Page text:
Balancing employee, employer rights

Employees aren’t the only ones who can sue when the relationship turns sour, and the number of cases of employers taking action seems to be rising

Since the beginning of the industrial revolution, labour laws have emerged and developed into a specific and substantial legal discipline.

As commonly recognized, the impetus for the movement was an attempt to manage and improve working conditions for the labourer. Accordingly, labour laws aim to protect workers and are regularly used to enforce this goal.

In the last 50 years, employment law has developed to assist individuals in the work force where no union exists. This legal branch has been successful in setting standards and minimum requirements for employers to follow.

Currently in Canada, individual employment law regulates the employment relationship for about 65 to 70 per cent of employees.

Following on the direction set by the labour movement, employment law has successfully established a device to protect the rights of non-unionized employees. Concepts such as termination and severance pay, reasonable notice and wrongful dismissal are now common knowledge among employees and are regularly enforced against employers through either statutory or court processes.

However, as this area of the law continues to proliferate, an interesting new trend is starting to surface: Courts are beginning to recognize the need to balance an employee’s rights with the employer’s need for business efficiency. Plainly spoken, there is no point in suing over an employee’s rights if it will lead to a significant decrease in business and the ultimate loss of a job. So, we are back to the proverbial scales of justice.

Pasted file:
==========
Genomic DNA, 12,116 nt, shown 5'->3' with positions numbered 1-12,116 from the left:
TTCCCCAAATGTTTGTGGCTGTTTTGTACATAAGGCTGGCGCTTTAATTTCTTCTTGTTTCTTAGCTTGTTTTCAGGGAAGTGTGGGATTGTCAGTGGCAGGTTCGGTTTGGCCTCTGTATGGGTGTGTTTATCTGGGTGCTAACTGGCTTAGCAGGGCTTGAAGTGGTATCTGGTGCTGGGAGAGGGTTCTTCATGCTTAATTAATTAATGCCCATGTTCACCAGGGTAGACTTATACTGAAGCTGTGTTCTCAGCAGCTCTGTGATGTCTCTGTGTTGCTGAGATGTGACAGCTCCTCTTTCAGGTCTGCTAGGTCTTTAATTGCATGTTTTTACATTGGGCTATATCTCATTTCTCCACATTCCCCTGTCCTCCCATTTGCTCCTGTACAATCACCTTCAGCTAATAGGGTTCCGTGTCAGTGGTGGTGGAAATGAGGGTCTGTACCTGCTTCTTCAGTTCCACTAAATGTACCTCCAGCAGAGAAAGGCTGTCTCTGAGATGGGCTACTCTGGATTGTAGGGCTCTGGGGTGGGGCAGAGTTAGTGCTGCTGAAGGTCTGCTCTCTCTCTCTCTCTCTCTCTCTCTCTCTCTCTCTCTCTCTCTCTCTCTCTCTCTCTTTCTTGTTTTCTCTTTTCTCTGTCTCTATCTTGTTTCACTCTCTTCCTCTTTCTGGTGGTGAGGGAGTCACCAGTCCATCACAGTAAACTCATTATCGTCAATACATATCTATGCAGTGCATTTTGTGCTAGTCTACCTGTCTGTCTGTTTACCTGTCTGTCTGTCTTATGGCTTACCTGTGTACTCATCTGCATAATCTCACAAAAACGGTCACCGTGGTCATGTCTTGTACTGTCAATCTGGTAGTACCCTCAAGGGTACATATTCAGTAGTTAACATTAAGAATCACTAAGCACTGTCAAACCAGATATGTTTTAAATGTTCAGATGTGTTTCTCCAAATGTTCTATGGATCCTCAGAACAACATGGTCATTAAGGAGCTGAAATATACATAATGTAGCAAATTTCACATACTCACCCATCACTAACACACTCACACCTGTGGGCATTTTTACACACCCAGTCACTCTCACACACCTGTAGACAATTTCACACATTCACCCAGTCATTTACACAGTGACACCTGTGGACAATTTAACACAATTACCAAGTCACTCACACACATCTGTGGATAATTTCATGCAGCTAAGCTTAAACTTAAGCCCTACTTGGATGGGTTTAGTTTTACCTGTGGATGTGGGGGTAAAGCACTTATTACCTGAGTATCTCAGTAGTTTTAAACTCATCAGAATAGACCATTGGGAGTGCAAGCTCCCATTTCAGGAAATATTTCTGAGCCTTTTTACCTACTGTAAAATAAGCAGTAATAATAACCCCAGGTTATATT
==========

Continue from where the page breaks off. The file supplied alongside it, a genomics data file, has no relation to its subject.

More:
It would seem that, in order to recognize these competing purposes of the workplace, employment law is starting to swing both directions.

In the last decade there has been an increase in the number of cases where employers have successfully sued their employees for having breached the duties of employment. This may suggest a new means of action against employees who perform poorly, incompetently or otherwise in breach of their duties.

As a result, employers who are dissatisfied with their workers may, in addition to terminating their employment, sue for damages.

In Sure-Grip Fasteners Ltd. v. Allgrade Bolt & Chain, a 1993 decision of the Ontario Court of Justice, three employees dissatisfied with their working environment who simultaneously resigned to set up a business of their own, were successfully sued for $75,000 in damages.

The court held that, by leaving together without prior notice, the employees breached their obligation to give reasonable notice of their resignation to their employer. Furthermore, having been found to be fiduciaries owing an additional obligation of good faith, the employees were prohibited from competing with their former employer for a period of one year. In this case, the company was very small and the employer largely relied upon the three employees, who comprised the entire sales staff in Ontario.